Buffalo, N.Y. (WBEN) - Since June 1, drivers across Erie County have been able to enjoy a pair of gas tax holidays, allowing residents to save some extra money at the pumps. This came at a time when gas prices were soaring near $5 per-gallon.
It was back in late April when Erie County Executive Mark Poloncarz presented a resolution to temporarily cap the county's sales tax on gas at $2 per-gallon. Erie County Legislators voted unanimously in favor of the motion, that gave drivers a savings around 11 cents per-gallon, based on gas prices at the time.
Then during the announcement of New York State's massive $220 billion state budget in April, state officials agreed to suspend a portion of the state tax on gas starting June 1. That would allow New York drivers to save roughly 16 cents per-gallon of gas.
While gas prices have continued to fluctuate over the last six months, the estimated $27 cents per-gallon break in Erie County have been able to help drivers who are also burdened with the rising prices of other essentials.
However, both gas tax holidays are set to expire in the coming weeks, with the state suspension set to end on Jan. 1, 2023, and the county gas tax break ending on March 1, 2023. While gas prices currently sit at an average of $3.69 per-gallon in Erie County, according to AAA, once the gas tax suspensions expire, that will likely see prices at the pump rise again.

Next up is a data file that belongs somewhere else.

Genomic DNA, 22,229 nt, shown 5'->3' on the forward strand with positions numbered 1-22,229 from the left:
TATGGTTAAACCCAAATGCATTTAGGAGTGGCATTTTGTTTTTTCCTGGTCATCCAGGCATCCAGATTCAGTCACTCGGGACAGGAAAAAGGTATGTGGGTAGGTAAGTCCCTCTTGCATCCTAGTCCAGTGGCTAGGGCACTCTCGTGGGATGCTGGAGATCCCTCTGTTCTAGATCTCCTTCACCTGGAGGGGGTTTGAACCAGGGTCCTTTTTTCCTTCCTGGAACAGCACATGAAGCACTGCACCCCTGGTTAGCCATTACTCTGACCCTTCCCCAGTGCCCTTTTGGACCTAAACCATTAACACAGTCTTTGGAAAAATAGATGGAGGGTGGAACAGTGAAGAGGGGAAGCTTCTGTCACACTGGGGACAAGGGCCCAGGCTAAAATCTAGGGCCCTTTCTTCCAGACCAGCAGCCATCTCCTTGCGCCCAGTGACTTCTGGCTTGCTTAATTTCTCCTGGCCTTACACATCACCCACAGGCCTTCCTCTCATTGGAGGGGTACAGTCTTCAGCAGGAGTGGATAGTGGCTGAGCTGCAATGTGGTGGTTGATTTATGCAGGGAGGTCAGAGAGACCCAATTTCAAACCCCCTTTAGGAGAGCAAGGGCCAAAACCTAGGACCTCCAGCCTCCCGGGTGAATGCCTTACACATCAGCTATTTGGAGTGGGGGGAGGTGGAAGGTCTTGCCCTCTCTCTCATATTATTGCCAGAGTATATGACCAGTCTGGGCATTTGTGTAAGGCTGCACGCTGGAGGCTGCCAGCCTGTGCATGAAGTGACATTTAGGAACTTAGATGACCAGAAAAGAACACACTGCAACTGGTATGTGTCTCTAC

But could we see an extension of either gas tax holiday before they're set to expire?
State gas tax holiday:
While the gas tax holiday saved New Yorkers an estimated 16 cents per-gallon, political analyst Jack O'Donnell believes the break may not have been as effective as first intended.
"I think that we've seen some reports that not all of the savings have been passed on to taxpayers. There's been a small benefit, and I think every driver will agree every little bit helps, but I think everybody's still feeling the heat."
According to O'Donnell, he says about half of the savings have been passed on directly to consumers, but the other half could not be passed along because other costs and some of the stuff that the facilities themselves are dealing with.
Given the six months of the state gas tax holiday, O'Donnell believes there won't be any extension forthcoming beyond the deadline of Dec. 31.
"I don't think that it can be extended at the end of this month," he said. "The Legislature isn't in session, and it was only a limited relief that was in the state budget when it was passed in April. I know we've heard from a number of legislators calling on the Governor to do that, but I'm not sure it's going."
Even if an extension of the gas tax holiday is decided upon to help the residents of New York State, O'Donnell says there likely wouldn't be much of a chance for a permanent extension of the suspension.
"We have heard from a number of legislators, specifically the Republicans in the State Senate, pushing this, but I'll tell you, one of the reasons that I don't expect it to become permanent is that there are costs to that, and to the state as well," O'Donnell said. "Some of the money from the gas tax goes straight into transportation funding, and so the state used some general fund revenues, some of the federal monies that had come in as the state was flush last year to make sure that that money was still going into the road funds. That would take another infusion of cash, either from the federal government or from the general fund, and that's tough to do. That's a lot of money that we're talking about, I think it was a couple-hundred million dollars as part of the budget process.